Ron Mallon is Chair of the Department of Philosophy and Director of the Philosophy-Neuroscience-Psychology program at Washington University. His current research interests lie at the intersection of culture and the human mind, and include social constructionist claims, race and racial cognition, and moral psychology. He is the author of The Construction of Human Kinds (OUP 2016), and many articles and chapters. The Google Scholar for Professor Mallon can be found here.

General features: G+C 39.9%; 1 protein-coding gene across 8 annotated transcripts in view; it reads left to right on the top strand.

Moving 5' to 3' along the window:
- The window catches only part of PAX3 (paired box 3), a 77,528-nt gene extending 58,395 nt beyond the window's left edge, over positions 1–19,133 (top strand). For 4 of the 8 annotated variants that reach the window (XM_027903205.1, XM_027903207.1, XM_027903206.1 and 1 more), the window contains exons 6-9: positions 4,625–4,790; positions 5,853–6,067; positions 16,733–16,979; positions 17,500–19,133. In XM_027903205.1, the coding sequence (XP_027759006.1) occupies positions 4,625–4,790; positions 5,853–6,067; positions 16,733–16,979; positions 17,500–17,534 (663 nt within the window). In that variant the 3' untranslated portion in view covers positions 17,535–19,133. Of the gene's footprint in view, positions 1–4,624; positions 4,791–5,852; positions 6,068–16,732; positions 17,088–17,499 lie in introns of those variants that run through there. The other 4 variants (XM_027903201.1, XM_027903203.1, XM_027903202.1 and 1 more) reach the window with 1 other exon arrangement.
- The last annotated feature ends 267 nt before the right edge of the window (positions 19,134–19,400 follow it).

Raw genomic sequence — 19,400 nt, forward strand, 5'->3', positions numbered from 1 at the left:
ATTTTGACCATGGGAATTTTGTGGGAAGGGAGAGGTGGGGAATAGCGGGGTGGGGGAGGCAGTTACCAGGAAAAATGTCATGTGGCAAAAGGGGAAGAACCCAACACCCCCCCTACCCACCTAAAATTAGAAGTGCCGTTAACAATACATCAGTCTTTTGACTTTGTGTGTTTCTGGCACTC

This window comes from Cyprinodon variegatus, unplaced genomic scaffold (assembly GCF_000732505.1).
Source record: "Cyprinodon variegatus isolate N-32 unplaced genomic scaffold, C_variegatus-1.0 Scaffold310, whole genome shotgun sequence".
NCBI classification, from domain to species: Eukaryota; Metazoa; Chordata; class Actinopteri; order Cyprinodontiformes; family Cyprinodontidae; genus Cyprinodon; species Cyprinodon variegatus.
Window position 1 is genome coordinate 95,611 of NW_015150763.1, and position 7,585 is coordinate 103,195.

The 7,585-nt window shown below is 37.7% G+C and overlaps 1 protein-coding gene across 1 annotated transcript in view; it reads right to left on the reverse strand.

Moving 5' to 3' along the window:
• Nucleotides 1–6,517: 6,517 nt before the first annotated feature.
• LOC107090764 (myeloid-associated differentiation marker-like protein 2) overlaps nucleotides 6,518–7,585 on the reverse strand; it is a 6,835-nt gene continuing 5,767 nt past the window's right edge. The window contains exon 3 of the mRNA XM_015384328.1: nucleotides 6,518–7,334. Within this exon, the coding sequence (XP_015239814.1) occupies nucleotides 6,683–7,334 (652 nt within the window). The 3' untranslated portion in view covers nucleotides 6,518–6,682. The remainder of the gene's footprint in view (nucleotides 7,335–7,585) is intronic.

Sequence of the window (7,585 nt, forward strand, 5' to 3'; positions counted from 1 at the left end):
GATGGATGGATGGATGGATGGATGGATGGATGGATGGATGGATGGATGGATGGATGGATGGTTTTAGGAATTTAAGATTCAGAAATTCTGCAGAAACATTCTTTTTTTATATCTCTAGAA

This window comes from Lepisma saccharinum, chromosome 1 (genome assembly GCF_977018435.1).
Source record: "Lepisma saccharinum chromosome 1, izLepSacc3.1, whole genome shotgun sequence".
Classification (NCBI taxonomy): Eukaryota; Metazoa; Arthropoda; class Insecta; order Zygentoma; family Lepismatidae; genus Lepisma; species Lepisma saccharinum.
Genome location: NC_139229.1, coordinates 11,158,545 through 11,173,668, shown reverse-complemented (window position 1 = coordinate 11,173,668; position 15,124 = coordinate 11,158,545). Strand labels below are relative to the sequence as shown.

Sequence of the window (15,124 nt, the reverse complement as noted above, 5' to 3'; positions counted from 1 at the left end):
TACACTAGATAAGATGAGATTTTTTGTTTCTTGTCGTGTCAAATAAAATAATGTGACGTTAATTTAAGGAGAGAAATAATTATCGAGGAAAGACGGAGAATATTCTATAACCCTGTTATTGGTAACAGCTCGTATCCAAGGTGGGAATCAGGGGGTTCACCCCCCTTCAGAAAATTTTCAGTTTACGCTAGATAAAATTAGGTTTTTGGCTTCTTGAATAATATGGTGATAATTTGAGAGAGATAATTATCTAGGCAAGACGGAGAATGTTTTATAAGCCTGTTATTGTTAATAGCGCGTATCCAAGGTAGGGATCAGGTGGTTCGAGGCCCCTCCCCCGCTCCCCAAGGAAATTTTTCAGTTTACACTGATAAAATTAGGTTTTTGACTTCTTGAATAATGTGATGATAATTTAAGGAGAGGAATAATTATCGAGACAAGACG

Alfred R. Mele is the William H. and Lucyle T. Werkmeister Professor of Philosophy at Florida State University. He is the author of thirteen books and over 250 articles and editor of seven books. He is past director of two multi-million-dollar, interdisciplinary projects: the Big Questions in Free Will project (2010-13) and the Philosophy and Science of Self-Control project (2014-17). His latest book is Free Will: An Opinionated Guide (Oxford University Press, 2022). The Google Scholar page for Professor Mele can be found here.